Angus Macinnis, Director of Dispute Resolution at Stevens Vuaran Lawyers, discusses this month’s Fair Work Commission decision in Joshua Klooger v Foodora Australia Pty Ltd.
What’s the difference between a cycle courier who delivers an envelope, and a cycle courier who delivers an enchilada? The answer, it appears, is “not much”, at least according to the Fair Work Commission (FWC). This month, the FWC handed down a decision which found that one Mr Klooger, a food delivery worker engaged by Foodora to deliver food by bicycle, was an employee and was, accordingly, entitled to bring an unfair dismissal claim.
The law goes in cycles
On one view of things, this decision was not surprising – the High Court of Australia in 2001 had found that cycle couriers who delivered envelopes (and parcels and similar items) were employees of Crisis Couriers. As with Mr Klooger, the workers in the earlier case had signed agreements which described them as “independent contractors”, but this description did not fully reflect the nature of the work which the couriers performed. In particular, it could not be said that either the parcel couriers or the food delivery workers were running their own businesses, which is the hallmark of an independent contractor. Similar considerations have produced similar results in UK – one UK Tribunal observed that:
“Couriers out on the road on their own bicycle enjoy a certain amount of freedom (sometimes this is the freedom to get very cold and, at worst. have an accident for which they receive no sick pay)”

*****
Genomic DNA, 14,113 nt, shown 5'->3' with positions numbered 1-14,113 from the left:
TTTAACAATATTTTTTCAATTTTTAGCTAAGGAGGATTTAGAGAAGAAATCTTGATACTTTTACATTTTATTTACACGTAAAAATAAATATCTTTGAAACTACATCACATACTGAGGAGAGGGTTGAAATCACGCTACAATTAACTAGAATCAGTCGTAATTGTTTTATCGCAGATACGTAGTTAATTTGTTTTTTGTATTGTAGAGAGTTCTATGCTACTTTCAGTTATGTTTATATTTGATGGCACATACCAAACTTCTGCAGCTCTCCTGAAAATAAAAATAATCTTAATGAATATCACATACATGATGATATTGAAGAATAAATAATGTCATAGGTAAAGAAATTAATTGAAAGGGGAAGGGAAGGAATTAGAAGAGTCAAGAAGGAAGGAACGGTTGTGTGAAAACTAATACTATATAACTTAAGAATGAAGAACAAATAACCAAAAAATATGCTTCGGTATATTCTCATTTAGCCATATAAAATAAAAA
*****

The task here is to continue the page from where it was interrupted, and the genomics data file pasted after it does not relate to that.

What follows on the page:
but that the couriers had:
“little autonomy to determine the manner in which their services are performed, and no chance at all to dictate its terms”.
In the Foodora decision this month, Foodora placed particular emphasis on the fact that Mr Klooger was able to arrange for some of his deliveries to be performed by other workers. In general terms, the ability to subcontract is inconsistent with an employment relationship, and a genuine entitlement to subcontract has been determinative in other decisions in relation to gig economy workers (for example, in a UK Tribunal case involving Deliveroo). However, the problem for Foodora was that:
- Mr Klooger’s contract provided that Mr Klooger could only subcontract the work with Foodora’s prior written consent, which had not been obtained; and
- Mr Klooger’s decision to begin “subcontracting” his work (which really meant allowing other riders to use his login to the relevant Foodora apps) appears to have allowed another Foodora rider who had lost the legal right to work in Australia to continue performing work.
As a result, the FWC found that Foodora should not have permitted the subcontracting to occur. Again, it is unsurprising that conduct which should not have occurred (because it unlawfully permitted work to be performed by a worker without the legal right to work) could not be relied upon by Foodora to establish a genuine contractual entitlement to subcontract.
What else does the case tell us?
Perhaps the only surprising aspects of the Foodora decision were at the periphery of the case (although both aspects raise important points in relation to engaging workers in Australia). The first surprising aspect was the FWC’s conclusion that the contractor agreement contained a “significant error” because, although Mr Klooger was working in Victoria, the agreement contained an express choice of law clause nominating New South Wales law.
With respect, it is not correct to describe this as an error, let alone a “significant error” – it is entirely permissible for the parties to choose their governing law, and that decision will be given respect in the superior Courts, if not in the FWC. In particular, in any contract which involves post-termination restraints, the party with the benefit of the restraints will only get the benefit of the Restraints of Trade Act 1976 (NSW) if NSW law is applicable.